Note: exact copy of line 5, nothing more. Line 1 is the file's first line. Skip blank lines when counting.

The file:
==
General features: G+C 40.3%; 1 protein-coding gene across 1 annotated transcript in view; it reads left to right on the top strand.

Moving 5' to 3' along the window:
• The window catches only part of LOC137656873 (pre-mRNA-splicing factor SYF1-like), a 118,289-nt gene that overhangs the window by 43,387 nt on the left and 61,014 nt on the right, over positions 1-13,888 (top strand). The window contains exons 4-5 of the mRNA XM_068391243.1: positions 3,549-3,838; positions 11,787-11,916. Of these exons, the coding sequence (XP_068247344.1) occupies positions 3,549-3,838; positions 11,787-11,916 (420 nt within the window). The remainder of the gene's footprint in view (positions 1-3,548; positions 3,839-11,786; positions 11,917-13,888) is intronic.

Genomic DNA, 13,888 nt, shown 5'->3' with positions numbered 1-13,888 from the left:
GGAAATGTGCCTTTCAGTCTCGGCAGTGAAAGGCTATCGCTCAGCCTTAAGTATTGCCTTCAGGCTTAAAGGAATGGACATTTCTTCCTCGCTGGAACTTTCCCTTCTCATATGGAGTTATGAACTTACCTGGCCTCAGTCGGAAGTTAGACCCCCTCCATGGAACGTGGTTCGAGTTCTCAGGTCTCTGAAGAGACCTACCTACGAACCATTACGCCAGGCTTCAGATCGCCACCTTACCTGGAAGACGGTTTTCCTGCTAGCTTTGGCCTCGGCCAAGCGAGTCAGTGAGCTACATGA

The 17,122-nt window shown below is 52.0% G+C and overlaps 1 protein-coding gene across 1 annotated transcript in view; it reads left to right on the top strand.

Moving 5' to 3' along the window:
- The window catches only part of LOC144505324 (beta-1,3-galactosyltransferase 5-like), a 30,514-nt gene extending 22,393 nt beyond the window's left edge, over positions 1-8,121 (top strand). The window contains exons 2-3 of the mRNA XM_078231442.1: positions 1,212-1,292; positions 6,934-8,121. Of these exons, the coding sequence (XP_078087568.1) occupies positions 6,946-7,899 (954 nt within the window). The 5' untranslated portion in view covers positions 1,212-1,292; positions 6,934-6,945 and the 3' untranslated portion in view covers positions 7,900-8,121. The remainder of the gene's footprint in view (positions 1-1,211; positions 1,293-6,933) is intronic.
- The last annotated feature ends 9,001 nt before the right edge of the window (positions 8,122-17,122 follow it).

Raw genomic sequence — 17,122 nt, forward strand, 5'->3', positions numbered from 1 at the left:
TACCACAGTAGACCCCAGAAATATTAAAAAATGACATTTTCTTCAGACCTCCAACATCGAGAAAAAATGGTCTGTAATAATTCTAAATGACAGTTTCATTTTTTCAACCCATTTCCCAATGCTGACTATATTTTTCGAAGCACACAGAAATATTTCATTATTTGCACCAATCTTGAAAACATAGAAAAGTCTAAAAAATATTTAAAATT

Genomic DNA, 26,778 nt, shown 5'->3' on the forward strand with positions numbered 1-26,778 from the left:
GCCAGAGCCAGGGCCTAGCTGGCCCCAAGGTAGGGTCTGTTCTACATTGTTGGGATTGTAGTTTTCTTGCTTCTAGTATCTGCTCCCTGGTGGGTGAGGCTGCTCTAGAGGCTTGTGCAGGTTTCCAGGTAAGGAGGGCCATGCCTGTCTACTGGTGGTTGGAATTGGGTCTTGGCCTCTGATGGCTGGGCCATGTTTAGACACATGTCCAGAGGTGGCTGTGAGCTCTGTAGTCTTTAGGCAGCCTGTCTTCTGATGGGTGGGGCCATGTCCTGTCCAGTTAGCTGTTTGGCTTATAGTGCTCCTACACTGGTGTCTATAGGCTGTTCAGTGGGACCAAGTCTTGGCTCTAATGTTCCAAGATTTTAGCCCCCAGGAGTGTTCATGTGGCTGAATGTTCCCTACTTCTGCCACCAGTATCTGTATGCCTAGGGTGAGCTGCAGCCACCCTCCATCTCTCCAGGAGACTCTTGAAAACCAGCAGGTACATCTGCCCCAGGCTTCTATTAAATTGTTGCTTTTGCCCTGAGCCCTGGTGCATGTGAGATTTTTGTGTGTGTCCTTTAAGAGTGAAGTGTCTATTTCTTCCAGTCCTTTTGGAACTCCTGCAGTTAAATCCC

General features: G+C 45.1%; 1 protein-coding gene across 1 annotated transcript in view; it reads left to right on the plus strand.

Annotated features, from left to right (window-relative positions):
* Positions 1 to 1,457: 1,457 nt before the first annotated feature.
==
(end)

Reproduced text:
GGAAATGTGCCTTTCAGTCTCGGCAGTGAAAGGCTATCGCTCAGCCTTAAGTATTGCCTTCAGGCTTAAAGGAATGGACATTTCTTCCTCGCTGGAACTTTCCCTTCTCATATGGAGTTATGAACTTACCTGGCCTCAGTCGGAAGTTAGACCCCCTCCATGGAACGTGGTTCGAGTTCTCAGGTCTCTGAAGAGACCTACCTACGAACCATTACGCCAGGCTTCAGATCGCCACCTTACCTGGAAGACGGTTTTCCTGCTAGCTTTGGCCTCGGCCAAGCGAGTCAGTGAGCTACATGA